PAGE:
capital controls

More diversification, more lending, decent growth, but no capital taxes. That’s the message from Alexei Ulyukayev, first deputy chairman of Russia’s central bank. (Confusingly, there seem to be three first deputies.)

Mr Ulyukayev has been busy talking to reporters today. He has announced: 

Sri Lanka has shelved plans to allow the free flow of foreign currency into and out of the country following political upset over the plan. Sri Lankan central bank governor Ajith Nivard Cabraal said over the weekend that the plans were now on hold until after the Presidential election, scheduled for January 26, 2010.

The central bank, which yesterday kept its rates on hold, said on January 4 that it would allow the free flow of foreign exchange, so anyone could send money in or out, or set up foreign bank accounts. 

All eyes on Abu Dhabi: the focus has shifted from the health of companies to the relationships between emirates. On this, the consensus is that Dubai’s oil-rich, older, wiser brother may “ride, but not race” to the rescue. The UAE central bank has offered to make funds available, improving liquidity. But investors want more, ideally a debt guarantee: “This isn’t just a liquidity crisis, it’s a solvency crisis.”

It’s also a confidence crisis. 

Capital control, anyone? Emerging markets are taking action to curb currency appreciation. Brazil – whose economy is recovering well – introduced a 2% tax on foreign capital inflows last month, and has just announced a further measure, effective today: there will be a tax on American depositary receipts, which allow foreigners to invest easily in Brazilian stocks. Meanwhile Indonesia has announced possible capital controls, sending its currency sharply lower.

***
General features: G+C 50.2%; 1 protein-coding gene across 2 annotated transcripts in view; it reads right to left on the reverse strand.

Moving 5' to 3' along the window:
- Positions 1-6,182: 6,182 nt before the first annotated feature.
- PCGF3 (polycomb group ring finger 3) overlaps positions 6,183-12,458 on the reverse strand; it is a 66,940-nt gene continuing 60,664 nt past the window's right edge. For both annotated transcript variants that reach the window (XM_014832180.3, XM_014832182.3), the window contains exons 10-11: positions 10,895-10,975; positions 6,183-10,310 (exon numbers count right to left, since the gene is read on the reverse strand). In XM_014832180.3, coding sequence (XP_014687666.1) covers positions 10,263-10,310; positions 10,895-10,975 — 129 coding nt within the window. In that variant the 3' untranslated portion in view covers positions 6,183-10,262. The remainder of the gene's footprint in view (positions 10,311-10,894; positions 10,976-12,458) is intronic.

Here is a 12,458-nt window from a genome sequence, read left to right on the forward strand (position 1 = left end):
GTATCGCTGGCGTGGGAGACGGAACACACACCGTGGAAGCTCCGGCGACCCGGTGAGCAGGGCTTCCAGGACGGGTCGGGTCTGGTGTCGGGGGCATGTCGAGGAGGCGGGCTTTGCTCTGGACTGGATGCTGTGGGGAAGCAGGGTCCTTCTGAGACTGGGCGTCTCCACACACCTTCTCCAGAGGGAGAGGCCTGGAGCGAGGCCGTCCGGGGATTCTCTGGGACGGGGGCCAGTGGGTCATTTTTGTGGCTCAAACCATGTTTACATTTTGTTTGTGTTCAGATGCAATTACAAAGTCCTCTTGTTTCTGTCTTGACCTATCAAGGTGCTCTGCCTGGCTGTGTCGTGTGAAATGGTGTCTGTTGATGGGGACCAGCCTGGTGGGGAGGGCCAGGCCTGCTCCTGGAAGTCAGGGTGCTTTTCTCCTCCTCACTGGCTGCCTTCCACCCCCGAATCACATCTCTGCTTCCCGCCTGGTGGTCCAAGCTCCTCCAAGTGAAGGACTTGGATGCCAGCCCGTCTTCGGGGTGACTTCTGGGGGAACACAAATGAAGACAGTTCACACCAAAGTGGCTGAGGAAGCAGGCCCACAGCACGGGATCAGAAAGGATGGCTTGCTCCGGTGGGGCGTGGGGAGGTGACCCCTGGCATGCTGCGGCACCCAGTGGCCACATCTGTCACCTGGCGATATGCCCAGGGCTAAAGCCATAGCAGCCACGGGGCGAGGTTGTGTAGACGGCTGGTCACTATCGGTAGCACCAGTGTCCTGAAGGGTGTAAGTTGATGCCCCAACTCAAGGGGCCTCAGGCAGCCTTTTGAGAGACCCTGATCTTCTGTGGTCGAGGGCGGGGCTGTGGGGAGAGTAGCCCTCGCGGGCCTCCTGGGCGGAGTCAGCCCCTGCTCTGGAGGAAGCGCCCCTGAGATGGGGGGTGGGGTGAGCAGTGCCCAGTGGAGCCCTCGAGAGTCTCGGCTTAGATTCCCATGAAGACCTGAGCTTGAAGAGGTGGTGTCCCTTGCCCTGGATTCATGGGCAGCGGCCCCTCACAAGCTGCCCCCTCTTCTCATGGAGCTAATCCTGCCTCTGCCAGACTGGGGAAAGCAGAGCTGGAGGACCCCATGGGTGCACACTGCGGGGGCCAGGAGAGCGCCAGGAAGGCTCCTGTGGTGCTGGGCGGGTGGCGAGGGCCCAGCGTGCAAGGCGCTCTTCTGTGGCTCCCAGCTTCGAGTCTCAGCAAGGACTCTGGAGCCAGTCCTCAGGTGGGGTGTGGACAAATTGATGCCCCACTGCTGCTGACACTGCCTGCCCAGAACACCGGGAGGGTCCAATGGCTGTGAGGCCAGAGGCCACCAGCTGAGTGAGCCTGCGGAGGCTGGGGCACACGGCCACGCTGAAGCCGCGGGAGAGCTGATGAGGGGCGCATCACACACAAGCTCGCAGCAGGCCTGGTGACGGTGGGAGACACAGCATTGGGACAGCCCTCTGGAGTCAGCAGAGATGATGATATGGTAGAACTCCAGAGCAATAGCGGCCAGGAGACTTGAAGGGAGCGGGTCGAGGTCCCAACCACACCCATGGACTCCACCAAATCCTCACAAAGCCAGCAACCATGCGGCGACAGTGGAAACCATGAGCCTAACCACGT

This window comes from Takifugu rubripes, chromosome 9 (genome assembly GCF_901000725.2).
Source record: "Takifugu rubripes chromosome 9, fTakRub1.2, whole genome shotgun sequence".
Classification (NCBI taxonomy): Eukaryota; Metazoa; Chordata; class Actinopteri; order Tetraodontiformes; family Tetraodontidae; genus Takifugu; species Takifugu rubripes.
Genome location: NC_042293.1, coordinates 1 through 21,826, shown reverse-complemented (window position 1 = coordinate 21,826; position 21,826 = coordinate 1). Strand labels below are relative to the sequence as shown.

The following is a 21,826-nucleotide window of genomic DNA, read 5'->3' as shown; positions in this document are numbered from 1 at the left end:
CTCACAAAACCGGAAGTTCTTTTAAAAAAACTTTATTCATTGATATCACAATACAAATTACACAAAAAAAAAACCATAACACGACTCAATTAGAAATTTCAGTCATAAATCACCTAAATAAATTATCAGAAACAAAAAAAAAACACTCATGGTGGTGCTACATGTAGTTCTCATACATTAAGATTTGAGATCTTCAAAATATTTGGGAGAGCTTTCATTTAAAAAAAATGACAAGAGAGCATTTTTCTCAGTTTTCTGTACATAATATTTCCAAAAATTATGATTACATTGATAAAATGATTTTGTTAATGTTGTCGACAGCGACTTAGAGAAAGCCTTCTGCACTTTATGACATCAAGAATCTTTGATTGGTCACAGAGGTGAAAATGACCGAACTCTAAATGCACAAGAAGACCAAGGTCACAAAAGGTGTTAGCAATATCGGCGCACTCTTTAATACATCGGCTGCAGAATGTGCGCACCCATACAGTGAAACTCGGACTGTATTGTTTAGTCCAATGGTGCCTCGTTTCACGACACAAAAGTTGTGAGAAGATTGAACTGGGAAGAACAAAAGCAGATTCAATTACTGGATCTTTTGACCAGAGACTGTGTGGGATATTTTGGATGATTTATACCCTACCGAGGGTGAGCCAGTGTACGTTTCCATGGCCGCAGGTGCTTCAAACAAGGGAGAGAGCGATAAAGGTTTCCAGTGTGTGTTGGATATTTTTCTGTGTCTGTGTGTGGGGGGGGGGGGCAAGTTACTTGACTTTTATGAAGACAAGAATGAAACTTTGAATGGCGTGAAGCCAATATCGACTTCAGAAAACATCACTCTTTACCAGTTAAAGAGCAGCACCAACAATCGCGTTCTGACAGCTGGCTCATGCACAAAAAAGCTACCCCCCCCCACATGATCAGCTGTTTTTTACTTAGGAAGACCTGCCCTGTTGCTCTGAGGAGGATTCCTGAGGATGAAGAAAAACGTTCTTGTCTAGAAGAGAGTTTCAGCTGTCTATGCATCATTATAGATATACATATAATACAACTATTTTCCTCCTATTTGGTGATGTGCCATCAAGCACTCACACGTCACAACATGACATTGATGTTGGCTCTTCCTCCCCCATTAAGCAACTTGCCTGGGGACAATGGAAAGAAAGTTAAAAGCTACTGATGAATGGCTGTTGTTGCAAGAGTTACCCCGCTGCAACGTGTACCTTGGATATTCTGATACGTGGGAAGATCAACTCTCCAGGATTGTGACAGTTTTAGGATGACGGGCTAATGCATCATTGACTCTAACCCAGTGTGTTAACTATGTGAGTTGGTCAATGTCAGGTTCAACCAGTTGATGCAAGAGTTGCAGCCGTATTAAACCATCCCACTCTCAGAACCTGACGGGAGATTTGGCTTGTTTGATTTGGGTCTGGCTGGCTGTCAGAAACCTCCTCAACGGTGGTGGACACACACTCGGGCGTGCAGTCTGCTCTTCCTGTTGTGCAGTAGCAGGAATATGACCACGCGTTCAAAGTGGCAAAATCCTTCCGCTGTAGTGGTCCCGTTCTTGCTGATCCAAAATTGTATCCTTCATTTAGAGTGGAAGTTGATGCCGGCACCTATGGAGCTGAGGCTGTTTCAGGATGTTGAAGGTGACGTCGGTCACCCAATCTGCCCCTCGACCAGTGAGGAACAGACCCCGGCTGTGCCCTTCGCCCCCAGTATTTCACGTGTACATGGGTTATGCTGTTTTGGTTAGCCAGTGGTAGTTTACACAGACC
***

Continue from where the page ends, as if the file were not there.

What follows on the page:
The flight to gold continues, 

This might seem like a currency special edition. The dollar fell after China hinted at renminbi appreciation. The People’s Bank of China said foreign exchange policy would take into account “capital flows and major currency movements”, a pointed reference to US dollar weakness and the large speculative inflows of capital that China is receiving. Those speculative inflows are a growing concern for many emerging markets, whose currencies are rising quickly: Taiwan, Russia, Brazil, Thailand and Chile are all planning how best to slow the influx of capital.

Dollar reserves have been going out of fashion over the past few months, and now two IMF economists have called for diversification away from the greenback. This will make Geithner’s (widely mocked) ‘commitment’ to a strong dollar even harder to achieve. 

More than half of all children in the US will use food stamps at some point, predicts new research. Equities fall sharply in the UK and Europe, in spite of strong manufacturing data, amid fresh concerns about mortgage-backed securities and the possibility of a second round of stimulus in the US